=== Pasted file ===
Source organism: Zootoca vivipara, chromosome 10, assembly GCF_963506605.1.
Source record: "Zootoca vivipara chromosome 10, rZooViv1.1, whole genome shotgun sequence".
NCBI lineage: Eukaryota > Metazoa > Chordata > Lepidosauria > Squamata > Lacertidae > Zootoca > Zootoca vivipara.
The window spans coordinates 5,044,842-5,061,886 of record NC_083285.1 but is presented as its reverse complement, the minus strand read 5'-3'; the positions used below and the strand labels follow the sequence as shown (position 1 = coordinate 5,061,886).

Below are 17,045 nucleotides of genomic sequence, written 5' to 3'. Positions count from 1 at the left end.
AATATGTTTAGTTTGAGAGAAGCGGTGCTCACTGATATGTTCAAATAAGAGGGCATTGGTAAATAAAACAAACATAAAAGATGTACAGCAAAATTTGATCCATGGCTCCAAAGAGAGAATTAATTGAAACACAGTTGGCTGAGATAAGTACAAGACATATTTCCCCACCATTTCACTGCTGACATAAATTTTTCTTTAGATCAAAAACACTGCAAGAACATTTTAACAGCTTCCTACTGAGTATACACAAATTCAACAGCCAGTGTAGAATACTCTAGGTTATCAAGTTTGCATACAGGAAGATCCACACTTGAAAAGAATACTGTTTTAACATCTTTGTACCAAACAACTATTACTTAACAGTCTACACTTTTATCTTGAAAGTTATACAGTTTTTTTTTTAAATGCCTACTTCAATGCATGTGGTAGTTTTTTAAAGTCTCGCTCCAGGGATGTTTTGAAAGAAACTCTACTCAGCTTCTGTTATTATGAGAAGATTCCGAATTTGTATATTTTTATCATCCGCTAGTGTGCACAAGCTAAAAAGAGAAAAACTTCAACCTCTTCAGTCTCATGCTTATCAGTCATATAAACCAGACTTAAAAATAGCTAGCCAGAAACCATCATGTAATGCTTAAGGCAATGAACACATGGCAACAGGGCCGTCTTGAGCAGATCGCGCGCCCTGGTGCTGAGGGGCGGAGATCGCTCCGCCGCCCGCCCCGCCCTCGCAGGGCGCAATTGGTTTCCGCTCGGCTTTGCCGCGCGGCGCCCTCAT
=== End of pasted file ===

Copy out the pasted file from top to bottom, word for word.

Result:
Source organism: Zootoca vivipara, chromosome 10, assembly GCF_963506605.1.
Source record: "Zootoca vivipara chromosome 10, rZooViv1.1, whole genome shotgun sequence".
NCBI lineage: Eukaryota > Metazoa > Chordata > Lepidosauria > Squamata > Lacertidae > Zootoca > Zootoca vivipara.
The window spans coordinates 5,044,842-5,061,886 of record NC_083285.1 but is presented as its reverse complement, the minus strand read 5'-3'; the positions used below and the strand labels follow the sequence as shown (position 1 = coordinate 5,061,886).

Below are 17,045 nucleotides of genomic sequence, written 5' to 3'. Positions count from 1 at the left end.
AATATGTTTAGTTTGAGAGAAGCGGTGCTCACTGATATGTTCAAATAAGAGGGCATTGGTAAATAAAACAAACATAAAAGATGTACAGCAAAATTTGATCCATGGCTCCAAAGAGAGAATTAATTGAAACACAGTTGGCTGAGATAAGTACAAGACATATTTCCCCACCATTTCACTGCTGACATAAATTTTTCTTTAGATCAAAAACACTGCAAGAACATTTTAACAGCTTCCTACTGAGTATACACAAATTCAACAGCCAGTGTAGAATACTCTAGGTTATCAAGTTTGCATACAGGAAGATCCACACTTGAAAAGAATACTGTTTTAACATCTTTGTACCAAACAACTATTACTTAACAGTCTACACTTTTATCTTGAAAGTTATACAGTTTTTTTTTTAAATGCCTACTTCAATGCATGTGGTAGTTTTTTAAAGTCTCGCTCCAGGGATGTTTTGAAAGAAACTCTACTCAGCTTCTGTTATTATGAGAAGATTCCGAATTTGTATATTTTTATCATCCGCTAGTGTGCACAAGCTAAAAAGAGAAAAACTTCAACCTCTTCAGTCTCATGCTTATCAGTCATATAAACCAGACTTAAAAATAGCTAGCCAGAAACCATCATGTAATGCTTAAGGCAATGAACACATGGCAACAGGGCCGTCTTGAGCAGATCGCGCGCCCTGGTGCTGAGGGGCGGAGATCGCTCCGCCGCCCGCCCCGCCCTCGCAGGGCGCAATTGGTTTCCGCTCGGCTTTGCCGCGCGGCGCCCTCAT